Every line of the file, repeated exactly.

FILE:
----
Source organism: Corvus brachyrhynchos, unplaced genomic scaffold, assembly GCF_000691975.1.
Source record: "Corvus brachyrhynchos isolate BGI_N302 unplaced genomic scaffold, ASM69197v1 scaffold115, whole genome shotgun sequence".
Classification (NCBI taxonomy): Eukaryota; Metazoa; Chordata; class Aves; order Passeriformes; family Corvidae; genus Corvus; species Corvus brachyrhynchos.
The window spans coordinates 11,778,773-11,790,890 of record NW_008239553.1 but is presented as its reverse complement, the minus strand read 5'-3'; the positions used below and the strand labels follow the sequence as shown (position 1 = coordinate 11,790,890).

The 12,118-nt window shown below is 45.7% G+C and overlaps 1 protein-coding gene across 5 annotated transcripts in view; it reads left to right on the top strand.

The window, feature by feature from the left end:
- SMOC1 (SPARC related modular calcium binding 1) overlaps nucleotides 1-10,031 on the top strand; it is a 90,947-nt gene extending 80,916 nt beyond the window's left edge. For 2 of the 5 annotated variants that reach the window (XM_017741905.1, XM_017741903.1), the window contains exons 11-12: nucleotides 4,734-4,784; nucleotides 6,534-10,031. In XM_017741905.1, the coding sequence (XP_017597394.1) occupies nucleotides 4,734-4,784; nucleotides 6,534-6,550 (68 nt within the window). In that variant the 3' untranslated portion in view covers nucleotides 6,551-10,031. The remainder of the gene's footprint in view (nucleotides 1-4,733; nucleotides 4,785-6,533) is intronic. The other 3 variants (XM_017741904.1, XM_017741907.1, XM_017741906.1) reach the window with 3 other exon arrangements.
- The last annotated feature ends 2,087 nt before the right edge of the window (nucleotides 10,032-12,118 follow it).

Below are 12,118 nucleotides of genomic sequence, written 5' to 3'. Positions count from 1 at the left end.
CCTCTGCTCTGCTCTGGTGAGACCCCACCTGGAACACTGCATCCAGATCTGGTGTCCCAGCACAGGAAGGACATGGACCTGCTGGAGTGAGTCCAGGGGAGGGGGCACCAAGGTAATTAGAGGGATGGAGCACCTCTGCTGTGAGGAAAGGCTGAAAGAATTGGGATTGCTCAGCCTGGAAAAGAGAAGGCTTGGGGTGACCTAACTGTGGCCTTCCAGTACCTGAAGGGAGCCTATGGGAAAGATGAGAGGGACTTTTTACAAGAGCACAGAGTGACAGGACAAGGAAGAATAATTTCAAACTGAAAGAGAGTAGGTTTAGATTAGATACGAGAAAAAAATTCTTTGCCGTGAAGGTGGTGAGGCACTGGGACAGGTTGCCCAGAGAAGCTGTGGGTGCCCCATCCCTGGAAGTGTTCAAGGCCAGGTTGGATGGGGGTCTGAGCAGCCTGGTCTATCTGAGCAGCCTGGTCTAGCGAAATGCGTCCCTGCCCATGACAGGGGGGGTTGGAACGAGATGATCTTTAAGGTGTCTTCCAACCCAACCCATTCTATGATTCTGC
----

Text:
Source organism: Corvus brachyrhynchos, unplaced genomic scaffold, assembly GCF_000691975.1.
Source record: "Corvus brachyrhynchos isolate BGI_N302 unplaced genomic scaffold, ASM69197v1 scaffold115, whole genome shotgun sequence".
Classification (NCBI taxonomy): Eukaryota; Metazoa; Chordata; class Aves; order Passeriformes; family Corvidae; genus Corvus; species Corvus brachyrhynchos.
The window spans coordinates 11,778,773-11,790,890 of record NW_008239553.1 but is presented as its reverse complement, the minus strand read 5'-3'; the positions used below and the strand labels follow the sequence as shown (position 1 = coordinate 11,790,890).

The 12,118-nt window shown below is 45.7% G+C and overlaps 1 protein-coding gene across 5 annotated transcripts in view; it reads left to right on the top strand.

The window, feature by feature from the left end:
- SMOC1 (SPARC related modular calcium binding 1) overlaps nucleotides 1-10,031 on the top strand; it is a 90,947-nt gene extending 80,916 nt beyond the window's left edge. For 2 of the 5 annotated variants that reach the window (XM_017741905.1, XM_017741903.1), the window contains exons 11-12: nucleotides 4,734-4,784; nucleotides 6,534-10,031. In XM_017741905.1, the coding sequence (XP_017597394.1) occupies nucleotides 4,734-4,784; nucleotides 6,534-6,550 (68 nt within the window). In that variant the 3' untranslated portion in view covers nucleotides 6,551-10,031. The remainder of the gene's footprint in view (nucleotides 1-4,733; nucleotides 4,785-6,533) is intronic. The other 3 variants (XM_017741904.1, XM_017741907.1, XM_017741906.1) reach the window with 3 other exon arrangements.
- The last annotated feature ends 2,087 nt before the right edge of the window (nucleotides 10,032-12,118 follow it).

Below are 12,118 nucleotides of genomic sequence, written 5' to 3'. Positions count from 1 at the left end.
CCTCTGCTCTGCTCTGGTGAGACCCCACCTGGAACACTGCATCCAGATCTGGTGTCCCAGCACAGGAAGGACATGGACCTGCTGGAGTGAGTCCAGGGGAGGGGGCACCAAGGTAATTAGAGGGATGGAGCACCTCTGCTGTGAGGAAAGGCTGAAAGAATTGGGATTGCTCAGCCTGGAAAAGAGAAGGCTTGGGGTGACCTAACTGTGGCCTTCCAGTACCTGAAGGGAGCCTATGGGAAAGATGAGAGGGACTTTTTACAAGAGCACAGAGTGACAGGACAAGGAAGAATAATTTCAAACTGAAAGAGAGTAGGTTTAGATTAGATACGAGAAAAAAATTCTTTGCCGTGAAGGTGGTGAGGCACTGGGACAGGTTGCCCAGAGAAGCTGTGGGTGCCCCATCCCTGGAAGTGTTCAAGGCCAGGTTGGATGGGGGTCTGAGCAGCCTGGTCTATCTGAGCAGCCTGGTCTAGCGAAATGCGTCCCTGCCCATGACAGGGGGGGTTGGAACGAGATGATCTTTAAGGTGTCTTCCAACCCAACCCATTCTATGATTCTGC